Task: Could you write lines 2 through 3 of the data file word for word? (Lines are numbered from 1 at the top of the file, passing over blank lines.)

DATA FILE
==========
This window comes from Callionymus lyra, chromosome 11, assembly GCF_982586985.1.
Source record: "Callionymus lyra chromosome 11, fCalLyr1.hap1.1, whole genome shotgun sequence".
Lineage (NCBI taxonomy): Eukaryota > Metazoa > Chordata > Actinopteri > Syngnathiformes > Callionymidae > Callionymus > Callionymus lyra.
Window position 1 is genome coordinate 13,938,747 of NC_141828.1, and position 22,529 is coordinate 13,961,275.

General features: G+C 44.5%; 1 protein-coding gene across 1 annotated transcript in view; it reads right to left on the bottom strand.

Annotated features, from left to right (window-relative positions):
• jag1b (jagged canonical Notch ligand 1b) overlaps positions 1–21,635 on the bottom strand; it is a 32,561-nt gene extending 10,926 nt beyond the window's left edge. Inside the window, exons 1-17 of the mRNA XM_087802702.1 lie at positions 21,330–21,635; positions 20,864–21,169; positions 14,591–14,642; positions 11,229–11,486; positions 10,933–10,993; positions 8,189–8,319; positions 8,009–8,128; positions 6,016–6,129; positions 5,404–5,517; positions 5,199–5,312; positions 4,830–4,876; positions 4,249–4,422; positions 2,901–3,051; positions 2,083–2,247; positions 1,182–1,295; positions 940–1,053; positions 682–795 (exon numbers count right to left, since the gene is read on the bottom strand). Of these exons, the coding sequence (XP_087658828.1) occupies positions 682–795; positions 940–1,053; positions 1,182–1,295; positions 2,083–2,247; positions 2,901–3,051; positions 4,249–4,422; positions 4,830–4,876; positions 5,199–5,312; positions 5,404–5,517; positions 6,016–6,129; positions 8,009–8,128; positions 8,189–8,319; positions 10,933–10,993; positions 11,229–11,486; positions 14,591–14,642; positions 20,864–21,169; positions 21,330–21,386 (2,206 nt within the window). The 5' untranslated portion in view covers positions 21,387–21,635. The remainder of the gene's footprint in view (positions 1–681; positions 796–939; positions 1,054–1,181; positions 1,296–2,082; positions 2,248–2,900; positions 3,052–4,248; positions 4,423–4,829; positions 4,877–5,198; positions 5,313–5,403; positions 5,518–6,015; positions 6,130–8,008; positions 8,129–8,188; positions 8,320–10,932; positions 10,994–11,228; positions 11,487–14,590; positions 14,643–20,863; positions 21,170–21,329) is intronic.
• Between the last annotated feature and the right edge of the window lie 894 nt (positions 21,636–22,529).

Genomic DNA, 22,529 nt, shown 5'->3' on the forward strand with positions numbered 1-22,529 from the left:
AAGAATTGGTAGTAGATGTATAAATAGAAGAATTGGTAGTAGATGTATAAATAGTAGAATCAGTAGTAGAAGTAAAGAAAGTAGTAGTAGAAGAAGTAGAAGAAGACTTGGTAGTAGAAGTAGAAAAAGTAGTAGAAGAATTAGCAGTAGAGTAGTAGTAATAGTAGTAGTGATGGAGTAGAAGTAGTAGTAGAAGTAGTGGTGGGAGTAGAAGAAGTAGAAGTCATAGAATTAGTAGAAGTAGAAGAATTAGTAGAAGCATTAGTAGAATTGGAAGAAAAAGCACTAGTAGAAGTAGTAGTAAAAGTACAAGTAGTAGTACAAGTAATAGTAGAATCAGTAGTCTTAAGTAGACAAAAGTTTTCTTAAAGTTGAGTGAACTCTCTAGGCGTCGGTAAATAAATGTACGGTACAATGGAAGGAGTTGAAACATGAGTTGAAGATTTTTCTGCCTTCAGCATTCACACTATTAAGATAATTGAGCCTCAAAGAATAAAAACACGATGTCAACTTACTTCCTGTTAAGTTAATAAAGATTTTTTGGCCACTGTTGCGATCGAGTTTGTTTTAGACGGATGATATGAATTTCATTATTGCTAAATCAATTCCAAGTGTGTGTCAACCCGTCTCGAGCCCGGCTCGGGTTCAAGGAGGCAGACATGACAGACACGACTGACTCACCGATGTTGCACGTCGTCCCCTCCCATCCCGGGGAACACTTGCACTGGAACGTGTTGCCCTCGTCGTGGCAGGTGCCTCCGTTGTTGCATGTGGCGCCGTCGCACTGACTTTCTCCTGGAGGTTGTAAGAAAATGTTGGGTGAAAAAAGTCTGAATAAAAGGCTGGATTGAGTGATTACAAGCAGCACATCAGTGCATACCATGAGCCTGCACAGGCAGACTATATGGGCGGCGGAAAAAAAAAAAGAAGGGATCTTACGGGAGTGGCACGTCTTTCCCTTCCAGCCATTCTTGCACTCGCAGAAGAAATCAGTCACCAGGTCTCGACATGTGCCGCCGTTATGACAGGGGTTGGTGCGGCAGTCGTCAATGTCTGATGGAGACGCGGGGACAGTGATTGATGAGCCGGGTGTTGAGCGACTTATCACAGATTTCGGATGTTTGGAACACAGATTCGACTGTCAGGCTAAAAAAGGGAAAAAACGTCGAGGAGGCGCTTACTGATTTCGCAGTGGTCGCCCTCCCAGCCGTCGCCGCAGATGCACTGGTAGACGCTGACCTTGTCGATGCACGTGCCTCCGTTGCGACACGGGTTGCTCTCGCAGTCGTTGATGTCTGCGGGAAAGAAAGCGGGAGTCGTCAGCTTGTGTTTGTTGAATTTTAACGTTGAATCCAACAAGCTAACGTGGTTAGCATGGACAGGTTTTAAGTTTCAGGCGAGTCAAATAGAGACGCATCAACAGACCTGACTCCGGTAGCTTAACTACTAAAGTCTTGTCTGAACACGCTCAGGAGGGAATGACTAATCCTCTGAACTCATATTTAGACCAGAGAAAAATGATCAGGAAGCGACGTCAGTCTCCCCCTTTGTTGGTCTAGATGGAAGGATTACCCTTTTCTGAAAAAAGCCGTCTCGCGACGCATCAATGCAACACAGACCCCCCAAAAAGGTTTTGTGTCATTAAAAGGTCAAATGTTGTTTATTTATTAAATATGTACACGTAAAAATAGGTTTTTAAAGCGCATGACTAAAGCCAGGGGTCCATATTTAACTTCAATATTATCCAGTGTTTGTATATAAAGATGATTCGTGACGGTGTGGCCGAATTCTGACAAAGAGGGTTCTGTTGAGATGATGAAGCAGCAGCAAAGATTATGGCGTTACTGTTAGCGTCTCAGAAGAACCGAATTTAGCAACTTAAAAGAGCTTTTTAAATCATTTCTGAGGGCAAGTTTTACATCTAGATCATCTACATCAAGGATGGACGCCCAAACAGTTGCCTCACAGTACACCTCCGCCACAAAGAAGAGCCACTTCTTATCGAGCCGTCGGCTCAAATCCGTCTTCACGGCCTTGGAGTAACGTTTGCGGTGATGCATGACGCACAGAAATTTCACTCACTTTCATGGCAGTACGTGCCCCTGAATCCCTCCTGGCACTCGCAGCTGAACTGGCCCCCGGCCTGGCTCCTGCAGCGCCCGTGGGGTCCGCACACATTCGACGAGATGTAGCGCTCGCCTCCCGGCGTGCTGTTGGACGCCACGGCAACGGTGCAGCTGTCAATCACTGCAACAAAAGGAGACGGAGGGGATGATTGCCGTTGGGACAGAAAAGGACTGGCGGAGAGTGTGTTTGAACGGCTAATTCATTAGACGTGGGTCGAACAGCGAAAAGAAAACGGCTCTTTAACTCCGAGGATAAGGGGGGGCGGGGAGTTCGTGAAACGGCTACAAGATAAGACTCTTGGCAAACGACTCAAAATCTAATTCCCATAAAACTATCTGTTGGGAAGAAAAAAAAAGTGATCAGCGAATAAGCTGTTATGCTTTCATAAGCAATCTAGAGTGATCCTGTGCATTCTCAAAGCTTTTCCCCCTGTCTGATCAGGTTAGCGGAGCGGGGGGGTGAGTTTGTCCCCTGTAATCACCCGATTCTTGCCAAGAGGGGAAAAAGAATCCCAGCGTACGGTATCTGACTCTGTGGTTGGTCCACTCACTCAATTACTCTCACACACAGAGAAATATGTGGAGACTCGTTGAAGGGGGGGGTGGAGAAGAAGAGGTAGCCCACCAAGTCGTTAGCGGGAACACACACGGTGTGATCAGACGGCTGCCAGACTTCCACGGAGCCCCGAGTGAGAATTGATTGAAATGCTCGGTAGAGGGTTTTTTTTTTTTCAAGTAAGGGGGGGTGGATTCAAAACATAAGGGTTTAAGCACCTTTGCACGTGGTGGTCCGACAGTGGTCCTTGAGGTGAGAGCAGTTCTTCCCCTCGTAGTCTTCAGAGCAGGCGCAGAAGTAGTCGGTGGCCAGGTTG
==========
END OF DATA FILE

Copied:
Source record: "Callionymus lyra chromosome 11, fCalLyr1.hap1.1, whole genome shotgun sequence".
Lineage (NCBI taxonomy): Eukaryota > Metazoa > Chordata > Actinopteri > Syngnathiformes > Callionymidae > Callionymus > Callionymus lyra.